For reasons unknown, over the past few centuries the date at the stone gate has been changed. The ‘man with the round bread’ is truly puzzling.
In 1859, in the collection of tales by Albert Niederhöffer and with a wagging finger, a part of Rostock’s history was written for generations to come. The tale is introduced with the description of the inward-facing side of the stone gate. “Above the inscription there is a bust of a man holding a round shield over his left side for protection. At the time, the year 1314 was written, split on both sides.” Today, the year written is “1576”. How can this be explained?
In 1859, it was written: “In around 1314, Rostock was at war, which happened frequently at the time. Enemies had besieged the city for a long time, unsuccessfully. They could not overwhelm the city, and efforts to starve the people out were not going to plan. They resorted to betrayal and it was namely one of the mayors who was blinded by the enemy’s gold. In an act of devilry, he exposed the city’s nakedness, handing it over to the enemy. The matter was dealt with discreetly, but it still came to light. And when the people of Rostock had peace on the surface, they caught the traitor and locked him up.
At the time, minor offences were often punished very harshly; and it goes without saying that the punishment this time was not just harsh, but savage. The unfortunate man was dragged
to the wall tower near the stone gate - behind the houses on the new Wallstraße - and suspended with neck, arm, chest and foot irons, so that he could only move his hands to his mouth. He was woefully and slowly tortured to death, as for his daily nutrition he was only given a shilling loaf (a round bread) and a small amount of water.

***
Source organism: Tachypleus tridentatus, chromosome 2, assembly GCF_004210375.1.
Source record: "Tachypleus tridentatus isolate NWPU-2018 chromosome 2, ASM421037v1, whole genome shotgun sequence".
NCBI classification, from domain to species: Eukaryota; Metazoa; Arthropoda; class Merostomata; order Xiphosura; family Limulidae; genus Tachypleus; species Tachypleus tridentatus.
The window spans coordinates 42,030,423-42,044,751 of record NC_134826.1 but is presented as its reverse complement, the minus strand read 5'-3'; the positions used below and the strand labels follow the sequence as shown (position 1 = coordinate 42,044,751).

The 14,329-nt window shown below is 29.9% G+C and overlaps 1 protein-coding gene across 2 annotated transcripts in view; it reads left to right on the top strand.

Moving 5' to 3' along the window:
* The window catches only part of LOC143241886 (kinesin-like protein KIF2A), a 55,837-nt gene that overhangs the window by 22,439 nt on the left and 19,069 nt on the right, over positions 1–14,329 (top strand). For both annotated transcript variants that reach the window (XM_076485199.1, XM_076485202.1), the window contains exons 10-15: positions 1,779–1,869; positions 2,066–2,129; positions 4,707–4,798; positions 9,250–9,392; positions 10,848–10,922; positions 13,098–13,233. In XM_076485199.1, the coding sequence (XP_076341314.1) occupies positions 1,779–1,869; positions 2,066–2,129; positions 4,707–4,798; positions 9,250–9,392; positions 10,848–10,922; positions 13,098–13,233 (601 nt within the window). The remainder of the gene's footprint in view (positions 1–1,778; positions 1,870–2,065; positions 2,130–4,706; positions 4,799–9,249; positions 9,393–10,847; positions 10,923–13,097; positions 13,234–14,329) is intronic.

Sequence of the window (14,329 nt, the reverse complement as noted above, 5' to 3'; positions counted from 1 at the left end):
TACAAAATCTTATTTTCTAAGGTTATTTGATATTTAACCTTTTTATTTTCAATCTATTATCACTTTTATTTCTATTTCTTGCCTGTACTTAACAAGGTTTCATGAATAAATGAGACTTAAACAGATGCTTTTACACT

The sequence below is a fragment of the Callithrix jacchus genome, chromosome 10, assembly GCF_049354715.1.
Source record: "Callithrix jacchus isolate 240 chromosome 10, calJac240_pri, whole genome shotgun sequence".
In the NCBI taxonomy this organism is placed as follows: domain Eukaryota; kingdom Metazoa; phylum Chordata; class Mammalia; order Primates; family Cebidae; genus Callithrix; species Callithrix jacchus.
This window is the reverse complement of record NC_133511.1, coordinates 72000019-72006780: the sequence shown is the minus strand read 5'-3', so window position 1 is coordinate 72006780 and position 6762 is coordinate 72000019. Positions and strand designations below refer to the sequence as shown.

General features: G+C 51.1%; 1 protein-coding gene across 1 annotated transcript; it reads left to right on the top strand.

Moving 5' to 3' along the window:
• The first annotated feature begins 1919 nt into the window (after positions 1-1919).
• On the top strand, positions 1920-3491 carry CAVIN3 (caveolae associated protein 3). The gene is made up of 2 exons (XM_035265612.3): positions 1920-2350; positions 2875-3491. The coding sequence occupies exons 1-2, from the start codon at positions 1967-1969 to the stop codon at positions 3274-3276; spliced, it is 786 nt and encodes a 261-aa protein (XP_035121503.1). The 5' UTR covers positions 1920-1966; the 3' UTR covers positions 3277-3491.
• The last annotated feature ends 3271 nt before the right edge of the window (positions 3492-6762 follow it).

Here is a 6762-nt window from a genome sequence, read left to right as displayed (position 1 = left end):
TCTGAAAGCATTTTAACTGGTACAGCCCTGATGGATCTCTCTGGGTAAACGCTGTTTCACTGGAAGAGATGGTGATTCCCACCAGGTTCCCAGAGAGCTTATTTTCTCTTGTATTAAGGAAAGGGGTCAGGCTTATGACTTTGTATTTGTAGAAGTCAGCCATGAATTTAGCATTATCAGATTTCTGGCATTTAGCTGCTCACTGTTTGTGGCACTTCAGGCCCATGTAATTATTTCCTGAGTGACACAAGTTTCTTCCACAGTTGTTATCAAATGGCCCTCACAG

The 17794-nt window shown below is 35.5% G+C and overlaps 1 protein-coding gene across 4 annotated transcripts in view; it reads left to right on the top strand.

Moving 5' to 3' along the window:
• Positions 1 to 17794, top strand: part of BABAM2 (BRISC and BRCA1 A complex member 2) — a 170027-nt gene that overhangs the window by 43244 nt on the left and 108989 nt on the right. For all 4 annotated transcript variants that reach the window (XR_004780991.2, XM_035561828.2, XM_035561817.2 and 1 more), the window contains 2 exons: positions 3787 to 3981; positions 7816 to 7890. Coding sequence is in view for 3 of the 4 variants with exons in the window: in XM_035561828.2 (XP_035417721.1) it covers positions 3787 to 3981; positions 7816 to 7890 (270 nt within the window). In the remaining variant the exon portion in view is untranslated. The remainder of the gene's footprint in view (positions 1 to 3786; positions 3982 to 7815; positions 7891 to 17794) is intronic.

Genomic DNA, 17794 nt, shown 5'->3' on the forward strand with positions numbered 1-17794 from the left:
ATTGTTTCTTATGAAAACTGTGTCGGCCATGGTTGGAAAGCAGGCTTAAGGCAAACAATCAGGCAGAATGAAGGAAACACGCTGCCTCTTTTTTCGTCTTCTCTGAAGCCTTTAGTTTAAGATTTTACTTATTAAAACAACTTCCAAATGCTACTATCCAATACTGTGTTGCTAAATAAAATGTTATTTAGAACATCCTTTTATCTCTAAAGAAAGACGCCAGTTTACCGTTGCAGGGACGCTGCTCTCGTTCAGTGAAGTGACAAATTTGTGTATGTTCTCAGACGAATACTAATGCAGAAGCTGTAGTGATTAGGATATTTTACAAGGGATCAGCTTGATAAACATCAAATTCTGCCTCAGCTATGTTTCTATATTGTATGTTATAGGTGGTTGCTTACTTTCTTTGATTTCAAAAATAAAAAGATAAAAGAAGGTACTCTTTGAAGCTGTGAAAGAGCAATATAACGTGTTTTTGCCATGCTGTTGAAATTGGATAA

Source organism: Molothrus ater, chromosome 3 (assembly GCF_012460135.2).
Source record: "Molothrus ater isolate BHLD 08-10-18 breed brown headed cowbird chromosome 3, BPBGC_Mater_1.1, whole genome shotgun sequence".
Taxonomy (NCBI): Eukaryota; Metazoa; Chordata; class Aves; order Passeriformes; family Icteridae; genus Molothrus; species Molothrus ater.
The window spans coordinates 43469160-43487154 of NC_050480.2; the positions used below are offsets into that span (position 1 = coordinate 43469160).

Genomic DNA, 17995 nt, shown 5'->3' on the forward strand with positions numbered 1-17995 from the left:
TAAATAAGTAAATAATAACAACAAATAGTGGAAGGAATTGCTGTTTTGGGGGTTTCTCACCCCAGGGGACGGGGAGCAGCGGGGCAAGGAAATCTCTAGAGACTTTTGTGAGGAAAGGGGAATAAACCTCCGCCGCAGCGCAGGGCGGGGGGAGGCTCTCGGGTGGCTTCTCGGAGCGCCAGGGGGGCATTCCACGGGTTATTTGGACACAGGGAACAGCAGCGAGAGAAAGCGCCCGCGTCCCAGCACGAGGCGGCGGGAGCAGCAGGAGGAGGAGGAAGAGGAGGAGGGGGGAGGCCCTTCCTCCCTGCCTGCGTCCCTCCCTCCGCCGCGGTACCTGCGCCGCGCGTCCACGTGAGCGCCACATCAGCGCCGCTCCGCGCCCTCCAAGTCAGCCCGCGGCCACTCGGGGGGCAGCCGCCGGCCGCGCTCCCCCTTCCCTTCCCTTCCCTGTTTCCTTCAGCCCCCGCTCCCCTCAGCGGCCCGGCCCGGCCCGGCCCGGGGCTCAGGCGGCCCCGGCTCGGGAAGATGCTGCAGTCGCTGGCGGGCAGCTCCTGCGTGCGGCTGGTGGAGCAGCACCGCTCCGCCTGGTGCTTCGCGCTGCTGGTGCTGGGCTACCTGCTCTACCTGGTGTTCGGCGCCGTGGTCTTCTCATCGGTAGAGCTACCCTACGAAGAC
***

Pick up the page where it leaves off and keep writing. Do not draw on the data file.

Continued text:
The image was supposedly put up later on as a warning to everyone, and should even depict the neck and arm irons. However, the shield is thought of as a portrayal of the round bread.”
After the gate was pulled down in 1566 by order of Johann Albrecht, Duke of Mecklenburg, the new construction of the stone gate, which was originally built in 1270, began in 1574/77. The city’s chronicler, Vicke Schorler, also wrote in his drawing of the stone gate, built in 1582, “1576” next to the clearly recognisable man with the round bread. (Aged around 18, Schorler, the contemporary of the stone gate construction, began the graphic representation of his hometown in 1578, on the meanwhile famous picture scroll measuring almost 19 metres.)
“1576” is thereby a reference to the year of construction of the new stone gate, which was standard practice. The round bread design could have been adopted from the previous construction from the Middle Ages. In the 19th Century, “1314” was written on the northern side of the gate. The memory of this event seems to still be alive and was told in 1859. Between 1576 and 1859, the number had to be corrected and the link had to be made between the relief, year and history. It is very possible that this only happened in the 19th century - a time of intense preoccupation with the city’s history.
Until the 1930s, Photos of the stone gate showed “1314”, the year the inner city fighting for Heinrich Runge, with the participation of Denmark and Duke Heinrich of Mecklenburg, ended. At the end of the 30s, repair work was carried out on the stone gate. In 1939, the printed Vicke Schorler scroll was published by Hinstorff Verlag. It is very possible that under the impression created by this unique document from the 16th century, the original date “1576” was now being used again.
After the bombing of April 1942, the stone gate burned down to the four foundation walls. During the reconstruction work at the beginning of the 50s, the “1576” was renovated and further figures and writings were also restored.
As 1314 was not the original date, those who wrote the legends in the 19th century may well have contributed to the creation of the legend, but not to the clarification of the picture.
A good viewing spot would be the northern or inner side of the stone gate in the Steinstraße, near the city hall.
Picture caption: Man with the round bread at night at Rostock’s stone gate. Text, photo: Dr. Hartmut Schmied, www.hartmutschmied.com
Further fables and legends about Rostock and the area can be found in: Hartmut Schmied,
Geister, Götter, Teufelssteine (Ghosts, Gods, Devil’s Stones) Sagen und Legendenführer MecklenburgVorpommern (Fable and Legend Guide Mecklenburg-Western Pomerania), Hinstorff Verlag, Rostock 2011 (sold at the tourist information desk) and at www.cryptoneum.de (CRYPTONEUM LegendenMuseum Rostock).